‘I stopped exercising and got a bit chubby’ – cue the shame sirens

Coping: Shame should be fought, or reasoned away

Shame is something we always have the capacity for; we may find the triggers for it intentionally or by accident. Photograph: Getty

Shame is something we always have the capacity for; we may find the triggers for it intentionally or by accident. Photograph: Getty

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I fell off my bicycle struggling my way up an incline on a country road. The day was idyllic. The sun twinkled off any vegetation that leaned toward it. Leaves whispered softly in the light breeze, and all about, rabbits flashed the wedding-dress white of their petticoat tails like runaway brides, but I couldn’t absorb the warmth of the day. There it was again; that old familiar shame, and the sensation that always accompanied it, anger.

I’m unfit. That phrase rather stings. Unfit for what? Specifically, for purpose

I had fallen from my bike for reasons I didn’t want to admit – I’m unfit. That phrase rather stings. Unfit for what? Specifically, for purpose. I am unfit to carry out this task of cycling up this mild incline carrying a backpack of groceries. My body is unfit, unqualified for the job. It is a liability. Every pedal burns the large but flaccid muscles in my legs to the point that they scream from inside my skin.

The result is that the determined but meagre push I give them isn’t enough, and over I go, slowly, comically into the undergrowth by the side of the road. The bunnies scatter back to their burrows like panicked citizens running for their lives as King Kong ransacks their habitat.

Time for embarrassment

During the slow tipping, I had what felt like time to think, and mostly used the time to feel pathetic and embarrassed. My backpack opened somewhere in the flailing melee that occurred between my soft body and the hard road, and out tumbled some potatoes (a love of which has certainly helped to get me into this mess) and a litre of milk. The carton hit the hot tarmac like it couldn’t take this shit any more, and had flung itself from my bag of its own volition.

Part of adulthood is recognising that victimising ourselves is a recipe for stasis or decline

As it whistled through the air to its death, I could have sworn I heard it claim it could have walked home faster even without legs. It exploded dramatically with an accusatory, “et tu”, whip-crack upon the road, drenching my shoes and legs, and confirming that the shame I felt was entirely justified. A car whizzed by in a momentary blur of image and sound, and some teenagers leaned out to point and laugh at me, in case I hadn’t got the message.

Excuses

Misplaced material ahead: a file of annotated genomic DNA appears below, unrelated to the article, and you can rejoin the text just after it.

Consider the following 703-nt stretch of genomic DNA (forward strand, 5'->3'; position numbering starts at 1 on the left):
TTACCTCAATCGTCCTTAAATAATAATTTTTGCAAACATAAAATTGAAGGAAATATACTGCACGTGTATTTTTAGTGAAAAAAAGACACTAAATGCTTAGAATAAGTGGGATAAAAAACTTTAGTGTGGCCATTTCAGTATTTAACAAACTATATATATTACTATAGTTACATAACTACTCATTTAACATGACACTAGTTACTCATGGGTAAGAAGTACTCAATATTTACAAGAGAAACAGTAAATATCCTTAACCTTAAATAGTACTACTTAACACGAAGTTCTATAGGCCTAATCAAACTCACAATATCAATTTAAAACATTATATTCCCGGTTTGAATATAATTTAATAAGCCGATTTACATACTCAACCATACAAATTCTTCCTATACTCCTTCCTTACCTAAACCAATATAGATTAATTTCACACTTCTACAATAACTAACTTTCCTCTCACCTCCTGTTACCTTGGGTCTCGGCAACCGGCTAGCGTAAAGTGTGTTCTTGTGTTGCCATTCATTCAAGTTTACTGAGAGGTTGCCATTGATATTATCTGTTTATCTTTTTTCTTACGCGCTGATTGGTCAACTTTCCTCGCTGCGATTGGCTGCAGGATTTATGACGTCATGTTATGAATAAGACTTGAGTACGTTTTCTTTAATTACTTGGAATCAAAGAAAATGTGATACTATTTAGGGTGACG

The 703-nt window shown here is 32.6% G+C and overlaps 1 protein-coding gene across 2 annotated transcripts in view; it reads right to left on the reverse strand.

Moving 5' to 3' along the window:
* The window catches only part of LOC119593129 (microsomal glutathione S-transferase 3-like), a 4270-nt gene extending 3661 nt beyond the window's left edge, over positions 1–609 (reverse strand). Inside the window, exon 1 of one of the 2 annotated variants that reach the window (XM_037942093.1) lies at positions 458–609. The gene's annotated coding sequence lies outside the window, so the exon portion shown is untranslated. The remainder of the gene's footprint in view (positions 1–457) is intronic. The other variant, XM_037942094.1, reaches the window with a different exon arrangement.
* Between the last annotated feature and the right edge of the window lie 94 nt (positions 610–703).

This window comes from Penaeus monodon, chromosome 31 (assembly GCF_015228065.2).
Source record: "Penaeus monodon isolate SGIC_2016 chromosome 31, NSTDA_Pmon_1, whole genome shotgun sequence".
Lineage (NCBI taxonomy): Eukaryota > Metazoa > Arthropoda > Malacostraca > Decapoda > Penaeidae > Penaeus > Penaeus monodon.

There are always reasons why people end up allowing responsibilities to slip. They may even be legitimate reasons, but they always look and sound like excuses and part of adulthood is recognising that victimising ourselves is a recipe for stasis or decline. Sadly, no one cares. I stopped exercising and got a bit chubby (I’ve never been slender anyway), which isn’t really a big problem – the solution isn’t a mystery.

It seems that shame is something we always have the capacity for

As the milk started to dry into my trousers in the midday sun and pump out that curdled milk stench, I wondered why weight gain is such a trigger for me, and for so many women. That realisation that you’ve spread and bloomed a bit to take up more space than you or others might like turns over a flat rock within you. Underneath, in the dark and damp, armoured feelings of guilt and rage and loathing scuttle about like woodlice. You thought you had stamped them out, but there they still are, living in the gloom within you.

Shame

There are philosophers – like Kant – who think that shame is heteronomous, or subject to laws external to ourselves. Others, like Bernard Williams, have argued that the seat of shame is within oneself. Regardless of which may be true (and there are interesting arguments on both sides), it seems that shame is something we always have the capacity for, and others or ourselves may find the triggers for it intentionally or by accident.

Once this happens, it becomes our own burden to manage and translate into sensible terms we can understand. Shame should be fought, or reasoned away. The next morning, I woke up and engaged in some strenuous exercise. This is good for everyone, but it isn’t a solution to the wider problem of distorted self-image. Like many of us, I’m still working on that. Accepting oneself while still striving to improve is a great challenge, and the sirens of shame will always call out to steer us onto the rocks.

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